One of the best locations in Paris! This gorgeous two-bedroom haven is found on Ile de la Cité, one of the two islands that sit in the center of the Seine River in the heart of the city. It is just steps from the short pedestrian bridge leading to the other island, the Ile Saint-Louis, just behind Notre Dame, and the apartment offers a view of the towers of the world's most famous church.
This exquisite apartment is on the third floor (European) of a well-maintained 18th-century building. Its modern elevator makes it simple to access and you’ll be glad that you did! Beautifully decorated and fully-equipped with every comfort you could desire, this is the ideal home away from home in Paris.
It was the first time getting a letter from the French tax authorities that put a smile on my face. Normally, when one comes in the mail, I cringe, reluctantly open it while praying like hell. This time there was something strange about it. There were some hand-written bits, barely legible, but obviously printed on it; not original. In fact, even after much deliberation, I still can't read what follows the usual "Madame, Monsieur" salutation..."Chez...something or other.
"What followed was this (translation):
You have been exonerated from paying residential tax on your principal residence, and therefore also from the contribution to the public broadcasting fund through the last year. In 2018, it was expected that you would lose the benefit of this exemption.
Nevertheless, in view of the national reform of the residential tax foreseeing the abolition of this tax for all main residences, the Government wishes to extend your exemption this year. Therefore, you will not receive a tax notice on this tax and the contribution nor to the public broadcasting fund for 2018 and you will have no steps to take. It is therefore a powerful measure of purchasing power in your favor: you do not have to pay residential tax or the contribution to public broadcasting this year.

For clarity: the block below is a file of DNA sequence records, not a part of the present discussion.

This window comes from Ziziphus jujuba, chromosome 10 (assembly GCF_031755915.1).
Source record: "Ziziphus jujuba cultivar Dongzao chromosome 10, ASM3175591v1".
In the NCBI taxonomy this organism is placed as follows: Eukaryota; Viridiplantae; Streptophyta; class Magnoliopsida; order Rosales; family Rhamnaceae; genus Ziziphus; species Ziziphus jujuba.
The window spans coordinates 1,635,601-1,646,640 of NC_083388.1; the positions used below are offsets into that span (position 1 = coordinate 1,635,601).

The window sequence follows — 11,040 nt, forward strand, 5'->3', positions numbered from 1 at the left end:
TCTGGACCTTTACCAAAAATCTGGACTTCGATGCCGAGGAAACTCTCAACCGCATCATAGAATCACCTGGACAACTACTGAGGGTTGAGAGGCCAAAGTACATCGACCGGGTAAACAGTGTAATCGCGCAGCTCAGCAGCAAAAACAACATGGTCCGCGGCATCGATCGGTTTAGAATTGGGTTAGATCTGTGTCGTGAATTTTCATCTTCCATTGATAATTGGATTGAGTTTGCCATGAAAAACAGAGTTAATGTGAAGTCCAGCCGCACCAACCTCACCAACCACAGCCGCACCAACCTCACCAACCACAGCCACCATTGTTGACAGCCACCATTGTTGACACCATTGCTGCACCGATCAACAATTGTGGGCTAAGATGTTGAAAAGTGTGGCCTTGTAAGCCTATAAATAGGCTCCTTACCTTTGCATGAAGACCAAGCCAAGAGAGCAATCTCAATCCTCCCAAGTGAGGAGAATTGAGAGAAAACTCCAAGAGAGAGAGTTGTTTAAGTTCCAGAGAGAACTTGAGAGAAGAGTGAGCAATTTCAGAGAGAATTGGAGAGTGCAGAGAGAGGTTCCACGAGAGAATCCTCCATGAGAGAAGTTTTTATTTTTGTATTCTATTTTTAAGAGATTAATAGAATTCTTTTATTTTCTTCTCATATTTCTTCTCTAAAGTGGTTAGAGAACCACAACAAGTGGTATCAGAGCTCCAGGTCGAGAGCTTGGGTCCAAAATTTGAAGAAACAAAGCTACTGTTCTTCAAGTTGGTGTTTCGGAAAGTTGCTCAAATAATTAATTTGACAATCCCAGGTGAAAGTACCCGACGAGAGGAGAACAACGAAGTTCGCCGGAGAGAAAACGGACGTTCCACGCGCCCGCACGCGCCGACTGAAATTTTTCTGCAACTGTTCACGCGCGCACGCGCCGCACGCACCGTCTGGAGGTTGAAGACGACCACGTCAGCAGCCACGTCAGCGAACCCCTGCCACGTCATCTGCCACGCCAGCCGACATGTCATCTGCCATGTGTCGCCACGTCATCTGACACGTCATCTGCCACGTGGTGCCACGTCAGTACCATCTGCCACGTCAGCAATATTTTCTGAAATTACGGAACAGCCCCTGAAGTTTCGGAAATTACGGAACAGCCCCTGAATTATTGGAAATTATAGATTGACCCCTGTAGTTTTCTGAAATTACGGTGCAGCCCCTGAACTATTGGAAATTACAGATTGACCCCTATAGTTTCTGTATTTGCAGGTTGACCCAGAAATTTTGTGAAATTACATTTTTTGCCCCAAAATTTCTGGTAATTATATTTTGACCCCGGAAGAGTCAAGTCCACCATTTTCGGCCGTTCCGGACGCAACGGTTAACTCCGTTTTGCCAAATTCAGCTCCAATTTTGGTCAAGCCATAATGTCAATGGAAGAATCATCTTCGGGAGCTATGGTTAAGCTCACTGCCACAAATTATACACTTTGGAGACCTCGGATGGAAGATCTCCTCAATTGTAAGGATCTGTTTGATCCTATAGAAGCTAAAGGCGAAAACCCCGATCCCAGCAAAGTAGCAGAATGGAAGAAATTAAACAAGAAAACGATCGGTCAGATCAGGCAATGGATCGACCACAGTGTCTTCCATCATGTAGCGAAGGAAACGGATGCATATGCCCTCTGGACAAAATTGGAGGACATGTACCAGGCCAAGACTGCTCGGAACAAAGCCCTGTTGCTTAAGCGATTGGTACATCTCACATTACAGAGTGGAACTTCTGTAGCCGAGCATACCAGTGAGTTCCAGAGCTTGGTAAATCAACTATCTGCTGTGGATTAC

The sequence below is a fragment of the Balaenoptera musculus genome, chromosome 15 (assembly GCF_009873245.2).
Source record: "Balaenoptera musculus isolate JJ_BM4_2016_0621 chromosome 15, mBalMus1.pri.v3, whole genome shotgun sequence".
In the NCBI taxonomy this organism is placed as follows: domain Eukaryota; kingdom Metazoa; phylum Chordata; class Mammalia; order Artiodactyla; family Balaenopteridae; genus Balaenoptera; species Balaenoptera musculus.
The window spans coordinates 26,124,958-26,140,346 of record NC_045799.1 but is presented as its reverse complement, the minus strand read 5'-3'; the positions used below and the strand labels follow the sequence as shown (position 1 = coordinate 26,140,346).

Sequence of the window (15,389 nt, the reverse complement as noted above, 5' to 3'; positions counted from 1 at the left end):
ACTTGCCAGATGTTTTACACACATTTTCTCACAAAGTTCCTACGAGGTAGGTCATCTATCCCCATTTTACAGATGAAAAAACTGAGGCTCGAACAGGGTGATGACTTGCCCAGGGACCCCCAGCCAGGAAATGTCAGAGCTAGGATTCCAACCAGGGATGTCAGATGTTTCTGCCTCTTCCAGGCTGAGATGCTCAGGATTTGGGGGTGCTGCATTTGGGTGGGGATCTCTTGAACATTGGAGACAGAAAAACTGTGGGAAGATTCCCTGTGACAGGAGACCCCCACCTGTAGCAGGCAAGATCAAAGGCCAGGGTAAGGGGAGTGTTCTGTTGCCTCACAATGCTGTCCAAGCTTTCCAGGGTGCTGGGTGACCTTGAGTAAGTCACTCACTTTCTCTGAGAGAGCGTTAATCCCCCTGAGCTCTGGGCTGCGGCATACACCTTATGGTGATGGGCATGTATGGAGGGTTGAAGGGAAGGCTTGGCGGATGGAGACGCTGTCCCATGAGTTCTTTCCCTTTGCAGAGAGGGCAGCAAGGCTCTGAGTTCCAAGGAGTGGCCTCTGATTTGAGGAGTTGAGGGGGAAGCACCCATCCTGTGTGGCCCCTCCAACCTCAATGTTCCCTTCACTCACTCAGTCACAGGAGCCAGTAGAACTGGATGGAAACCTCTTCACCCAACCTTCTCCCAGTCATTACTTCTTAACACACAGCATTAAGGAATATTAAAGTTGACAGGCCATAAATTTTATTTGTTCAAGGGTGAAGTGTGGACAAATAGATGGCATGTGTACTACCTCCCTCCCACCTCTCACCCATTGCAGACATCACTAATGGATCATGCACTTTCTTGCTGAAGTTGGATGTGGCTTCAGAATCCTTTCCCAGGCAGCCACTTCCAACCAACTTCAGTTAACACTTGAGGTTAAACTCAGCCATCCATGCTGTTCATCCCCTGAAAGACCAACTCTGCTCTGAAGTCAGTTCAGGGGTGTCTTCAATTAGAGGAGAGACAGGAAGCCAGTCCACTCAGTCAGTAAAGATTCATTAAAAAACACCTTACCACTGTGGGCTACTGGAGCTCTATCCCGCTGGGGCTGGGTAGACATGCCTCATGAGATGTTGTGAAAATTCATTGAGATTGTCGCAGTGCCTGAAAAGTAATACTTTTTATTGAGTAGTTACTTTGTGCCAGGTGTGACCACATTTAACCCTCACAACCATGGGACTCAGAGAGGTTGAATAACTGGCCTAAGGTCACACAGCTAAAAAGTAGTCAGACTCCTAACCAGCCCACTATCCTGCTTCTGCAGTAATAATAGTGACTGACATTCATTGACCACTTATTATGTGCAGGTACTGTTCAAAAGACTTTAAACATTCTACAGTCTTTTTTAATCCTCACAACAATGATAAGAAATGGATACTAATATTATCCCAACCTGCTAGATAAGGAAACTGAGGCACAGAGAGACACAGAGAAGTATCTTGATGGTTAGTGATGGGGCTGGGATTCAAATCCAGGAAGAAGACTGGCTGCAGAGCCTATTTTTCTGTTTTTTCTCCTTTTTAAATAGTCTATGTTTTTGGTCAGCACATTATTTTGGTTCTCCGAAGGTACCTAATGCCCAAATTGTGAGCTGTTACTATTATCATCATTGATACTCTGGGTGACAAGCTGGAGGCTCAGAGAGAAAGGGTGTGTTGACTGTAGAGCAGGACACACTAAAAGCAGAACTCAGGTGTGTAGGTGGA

These provisions, which represent an important effort by the State, confirm the commitment and willingness of the President of the Republic to lighten the tax pressure of the French. I beg you to believe, Madame, Sir, the assurance of my distinguished consideration.
Signed "At Your Disposition" (in hand), Gérald DARMANIN Minister of Public Action and Accounts
The last time I paid "taxe d'habitation," it was about 8€ per square meter — and in terms of the value of my property, about .00059 — or about half of one-tenth of a percent! So, the point is that the tax isn't very expensive anyway, but thanks to M. Macron's reforms announced in the fall of last year, as a primary resident, I benefit.
The residence tax is a local tax which depends on the characteristics of your home, its location and your personal situation (income, household composition), assessed based on who occupies the property on the 1st of January. You must pay it if you own or rent long-term. The exemption benefits about 80% of all households in France during this first phase. If M. Macron gets his way, the tax will be completely abolished for all households/homes by 2022.
For now, the exemption benefits those with a maximum income of €27,000 for singles and €43,000 for couples, increased by €6,000 for each additional dependent in the household. Those on the cusp of those thresholds will benefit from a smaller reduction. For now second homes are excluded and the public broadcasting fund tax remains assessed. Others exonerated are those with disabilities and the elderly who cannot support themselves.
I love the line in the letter: "It is therefore a powerful measure of purchasing power in your favor." I guess that means that now that I'm so much richer, I can go out and spend my fortune? And that's the point, isn't it? To put a bit of blood transfusion into the economy! And so I shall!
L'EAU AND BEHOLD
Map of water in Paris